“You were sitting on the curb making a flower crown out of dandelion,” begins a recent Craigslist missed connections post entitled “Garfield Pool ~1 pm”. “The way your eyes sparkled stirred my insides. Where did you come from?”
On missed connections, users post free, anonymous personal ads to people they’ve encountered. To the curators and artists at the Beehive Society–a group of four women with a background in the arts–the stolen glances, clipped conversations, and lewd come-ons of missed connections are just as much fodder for art as they are for love.
At a recent Friday at Asterisk San Francisco, the group presented a show of works inspired by the genre’s poetic mixture of the surreal and sincere. Past shows were themed around Game of Thrones and the Simpsons, but wanted to push artists to explore a less focused medium.
“The artists thought it was such a weird and wonderful idea,” said Ali Burnett, who helped coordinate the exhibition. “No one chose the touching [posts]. They chose the outlandish ones.”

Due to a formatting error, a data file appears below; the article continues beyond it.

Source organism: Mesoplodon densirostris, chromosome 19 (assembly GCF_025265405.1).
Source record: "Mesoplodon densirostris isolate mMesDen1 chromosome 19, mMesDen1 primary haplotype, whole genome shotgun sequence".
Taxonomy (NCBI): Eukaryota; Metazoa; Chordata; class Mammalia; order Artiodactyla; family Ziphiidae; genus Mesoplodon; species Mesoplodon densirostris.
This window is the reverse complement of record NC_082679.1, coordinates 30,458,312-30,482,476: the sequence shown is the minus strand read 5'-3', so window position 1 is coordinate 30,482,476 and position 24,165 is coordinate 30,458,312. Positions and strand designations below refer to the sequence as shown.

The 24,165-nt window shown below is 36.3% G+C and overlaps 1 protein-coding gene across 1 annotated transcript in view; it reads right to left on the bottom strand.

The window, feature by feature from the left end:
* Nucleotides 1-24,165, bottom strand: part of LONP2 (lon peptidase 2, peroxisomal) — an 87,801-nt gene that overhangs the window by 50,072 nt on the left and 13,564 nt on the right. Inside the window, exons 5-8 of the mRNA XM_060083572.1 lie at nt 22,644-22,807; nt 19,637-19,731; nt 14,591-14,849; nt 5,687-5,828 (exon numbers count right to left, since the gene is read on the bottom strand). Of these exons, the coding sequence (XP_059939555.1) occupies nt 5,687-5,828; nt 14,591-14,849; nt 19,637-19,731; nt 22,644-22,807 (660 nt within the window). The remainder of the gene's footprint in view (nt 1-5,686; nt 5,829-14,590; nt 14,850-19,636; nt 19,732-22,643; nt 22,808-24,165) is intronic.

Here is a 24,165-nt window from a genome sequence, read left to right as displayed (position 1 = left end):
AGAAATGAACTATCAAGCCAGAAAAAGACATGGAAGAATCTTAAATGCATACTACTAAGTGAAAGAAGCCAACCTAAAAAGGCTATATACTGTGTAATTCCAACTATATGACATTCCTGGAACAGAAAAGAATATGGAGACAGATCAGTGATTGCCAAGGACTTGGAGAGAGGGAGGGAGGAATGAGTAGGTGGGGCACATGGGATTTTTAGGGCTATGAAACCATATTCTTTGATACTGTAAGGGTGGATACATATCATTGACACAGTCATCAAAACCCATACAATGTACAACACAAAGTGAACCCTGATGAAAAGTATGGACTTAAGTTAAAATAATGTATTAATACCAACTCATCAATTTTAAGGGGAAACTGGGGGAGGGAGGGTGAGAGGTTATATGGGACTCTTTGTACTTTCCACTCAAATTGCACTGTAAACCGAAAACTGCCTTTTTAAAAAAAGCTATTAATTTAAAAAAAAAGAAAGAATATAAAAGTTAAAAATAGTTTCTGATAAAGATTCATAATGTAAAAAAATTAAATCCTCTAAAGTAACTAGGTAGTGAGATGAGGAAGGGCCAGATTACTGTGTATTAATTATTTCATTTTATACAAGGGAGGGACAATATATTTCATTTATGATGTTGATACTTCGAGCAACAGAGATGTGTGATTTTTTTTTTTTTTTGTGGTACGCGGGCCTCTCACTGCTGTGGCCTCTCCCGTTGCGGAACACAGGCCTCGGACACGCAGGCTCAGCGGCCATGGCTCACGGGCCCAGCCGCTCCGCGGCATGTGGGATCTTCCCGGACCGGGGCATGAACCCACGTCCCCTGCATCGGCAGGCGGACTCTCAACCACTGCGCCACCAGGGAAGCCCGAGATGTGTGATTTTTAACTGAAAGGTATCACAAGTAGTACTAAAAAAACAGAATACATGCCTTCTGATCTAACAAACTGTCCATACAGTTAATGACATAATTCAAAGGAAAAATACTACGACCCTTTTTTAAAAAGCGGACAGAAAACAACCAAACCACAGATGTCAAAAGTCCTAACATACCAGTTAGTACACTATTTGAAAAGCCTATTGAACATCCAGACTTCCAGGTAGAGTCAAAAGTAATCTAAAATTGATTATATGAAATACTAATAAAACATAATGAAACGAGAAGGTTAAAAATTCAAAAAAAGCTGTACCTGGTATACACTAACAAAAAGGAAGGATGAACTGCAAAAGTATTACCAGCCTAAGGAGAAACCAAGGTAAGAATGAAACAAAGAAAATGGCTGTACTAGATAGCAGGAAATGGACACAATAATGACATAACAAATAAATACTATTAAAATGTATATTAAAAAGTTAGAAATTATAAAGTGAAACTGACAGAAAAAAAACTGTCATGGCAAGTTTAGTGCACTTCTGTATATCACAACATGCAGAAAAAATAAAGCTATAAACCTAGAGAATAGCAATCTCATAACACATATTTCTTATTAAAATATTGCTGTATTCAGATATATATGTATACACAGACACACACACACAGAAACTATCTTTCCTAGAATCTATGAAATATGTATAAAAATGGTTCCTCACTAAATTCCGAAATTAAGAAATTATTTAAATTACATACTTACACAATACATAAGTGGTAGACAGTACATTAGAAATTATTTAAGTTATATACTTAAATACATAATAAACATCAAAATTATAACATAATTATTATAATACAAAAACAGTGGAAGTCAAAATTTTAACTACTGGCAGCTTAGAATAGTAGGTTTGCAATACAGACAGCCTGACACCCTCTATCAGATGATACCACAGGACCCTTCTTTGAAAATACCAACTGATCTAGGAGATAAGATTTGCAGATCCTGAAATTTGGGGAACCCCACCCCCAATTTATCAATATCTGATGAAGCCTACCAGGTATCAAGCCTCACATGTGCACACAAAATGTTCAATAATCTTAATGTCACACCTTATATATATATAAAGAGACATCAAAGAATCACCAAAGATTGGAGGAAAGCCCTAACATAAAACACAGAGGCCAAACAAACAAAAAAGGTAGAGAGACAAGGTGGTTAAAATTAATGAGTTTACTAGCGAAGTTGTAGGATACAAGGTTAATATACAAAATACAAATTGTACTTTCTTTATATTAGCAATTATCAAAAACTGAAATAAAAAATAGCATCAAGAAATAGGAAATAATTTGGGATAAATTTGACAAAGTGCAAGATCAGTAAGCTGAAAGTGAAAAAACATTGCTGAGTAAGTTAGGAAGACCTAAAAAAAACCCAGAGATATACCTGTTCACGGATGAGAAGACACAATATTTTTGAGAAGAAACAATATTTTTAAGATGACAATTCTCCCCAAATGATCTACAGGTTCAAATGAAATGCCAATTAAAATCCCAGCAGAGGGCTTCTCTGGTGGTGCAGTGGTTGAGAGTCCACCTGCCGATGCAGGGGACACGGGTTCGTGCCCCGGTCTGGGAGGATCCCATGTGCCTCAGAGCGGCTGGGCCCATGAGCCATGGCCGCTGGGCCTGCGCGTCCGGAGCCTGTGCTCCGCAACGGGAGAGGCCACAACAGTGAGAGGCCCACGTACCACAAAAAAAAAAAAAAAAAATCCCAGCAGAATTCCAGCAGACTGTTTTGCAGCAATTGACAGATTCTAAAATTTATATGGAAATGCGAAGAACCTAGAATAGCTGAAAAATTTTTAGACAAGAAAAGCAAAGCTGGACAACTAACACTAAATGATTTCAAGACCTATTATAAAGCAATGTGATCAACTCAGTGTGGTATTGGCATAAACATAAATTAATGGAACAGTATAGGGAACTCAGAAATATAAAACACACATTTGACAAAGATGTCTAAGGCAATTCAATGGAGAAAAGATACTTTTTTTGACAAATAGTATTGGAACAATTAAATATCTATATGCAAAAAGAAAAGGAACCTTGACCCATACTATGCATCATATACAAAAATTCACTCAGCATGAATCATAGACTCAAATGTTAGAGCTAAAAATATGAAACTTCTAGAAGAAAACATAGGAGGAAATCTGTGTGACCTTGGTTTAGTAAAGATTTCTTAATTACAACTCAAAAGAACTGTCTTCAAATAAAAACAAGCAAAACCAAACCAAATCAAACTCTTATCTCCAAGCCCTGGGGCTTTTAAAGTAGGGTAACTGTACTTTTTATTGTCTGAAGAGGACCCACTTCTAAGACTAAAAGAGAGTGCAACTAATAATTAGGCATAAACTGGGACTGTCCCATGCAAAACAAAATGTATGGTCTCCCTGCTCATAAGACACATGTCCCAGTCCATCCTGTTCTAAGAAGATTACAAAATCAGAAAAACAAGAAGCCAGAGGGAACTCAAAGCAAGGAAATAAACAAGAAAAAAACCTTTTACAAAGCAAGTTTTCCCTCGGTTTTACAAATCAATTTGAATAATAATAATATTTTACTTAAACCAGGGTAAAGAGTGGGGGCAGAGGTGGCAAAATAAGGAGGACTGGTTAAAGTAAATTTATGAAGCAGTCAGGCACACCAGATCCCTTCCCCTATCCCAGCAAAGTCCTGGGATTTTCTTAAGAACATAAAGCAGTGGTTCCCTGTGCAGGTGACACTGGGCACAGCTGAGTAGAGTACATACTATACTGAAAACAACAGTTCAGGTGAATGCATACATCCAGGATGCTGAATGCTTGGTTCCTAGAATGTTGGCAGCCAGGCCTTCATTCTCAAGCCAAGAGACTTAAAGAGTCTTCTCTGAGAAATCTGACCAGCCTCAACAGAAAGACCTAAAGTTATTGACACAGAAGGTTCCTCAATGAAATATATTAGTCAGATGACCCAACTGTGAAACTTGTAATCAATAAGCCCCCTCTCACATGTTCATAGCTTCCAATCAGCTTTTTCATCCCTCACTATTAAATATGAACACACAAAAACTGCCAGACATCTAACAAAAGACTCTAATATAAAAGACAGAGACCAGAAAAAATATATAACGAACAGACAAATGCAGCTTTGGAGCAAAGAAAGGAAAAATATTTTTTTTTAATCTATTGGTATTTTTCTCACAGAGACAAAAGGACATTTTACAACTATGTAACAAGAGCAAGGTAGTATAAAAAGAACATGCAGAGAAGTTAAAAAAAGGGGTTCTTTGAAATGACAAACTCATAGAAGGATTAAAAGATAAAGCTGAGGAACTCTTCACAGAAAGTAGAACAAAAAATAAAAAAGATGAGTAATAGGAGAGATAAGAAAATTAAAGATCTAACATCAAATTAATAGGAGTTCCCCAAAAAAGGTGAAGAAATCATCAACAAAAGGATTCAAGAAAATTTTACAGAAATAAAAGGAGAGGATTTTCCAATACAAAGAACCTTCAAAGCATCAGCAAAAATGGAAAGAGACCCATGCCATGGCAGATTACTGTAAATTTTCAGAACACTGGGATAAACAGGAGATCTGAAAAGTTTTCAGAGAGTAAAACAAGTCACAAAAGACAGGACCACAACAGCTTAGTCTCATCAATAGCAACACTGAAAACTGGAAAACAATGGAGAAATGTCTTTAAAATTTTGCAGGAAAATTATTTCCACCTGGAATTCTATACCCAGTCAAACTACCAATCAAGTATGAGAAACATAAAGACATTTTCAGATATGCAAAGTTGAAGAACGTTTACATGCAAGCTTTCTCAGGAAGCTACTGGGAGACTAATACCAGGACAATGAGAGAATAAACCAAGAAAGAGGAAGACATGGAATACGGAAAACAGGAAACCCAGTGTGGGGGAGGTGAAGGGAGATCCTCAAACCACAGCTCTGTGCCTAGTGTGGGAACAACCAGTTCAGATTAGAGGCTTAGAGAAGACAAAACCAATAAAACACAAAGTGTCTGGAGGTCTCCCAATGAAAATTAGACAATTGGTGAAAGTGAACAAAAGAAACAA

The artists drew inspiration from real-life peons to the “waiter with the long hair at Zoetrope,” “naked dumpster diver,” “beautiful prostitute on 1st street”, and a woman spotted eating cat food with a fork. “Looks like you got manners,” swooned the admirer.
The resulting pieces spanned mediums and forms. Jez Burrrow, a designer and artist at Facebook, repurposed vintage album covers with snippets of text from posts (“Mystery bear where are you?”). Beehive Creative Director Shiu Pei Luu, inspired by the cat food catcall, chose to paint on the cans themselves in pieces like “Kevin the Party Cat”. Brian Estill channeled a more direct sentiment in his “Portrait of Alysha”, which drew from a post from a grieving lover: “I can’t believe I still think about you.”
Dana Martin of Beehive suggested that missed connection captures a kind of contemporary urban longing for connection. “People from San Francisco aren’t usually from the city; it’s a diaspora from across the country,” she said. “Being able to find a connection–even if you only see them for a second–suggests to me that there’s a hunger to create community.”
The event drew a packed room in the gallery. Still, a quick Saturday morning search on missed connections from the previous night turned up only a glance from passersby on Valencia Street and a peon to Annie from Starbucks’ “lemonade and smoldering eyes.”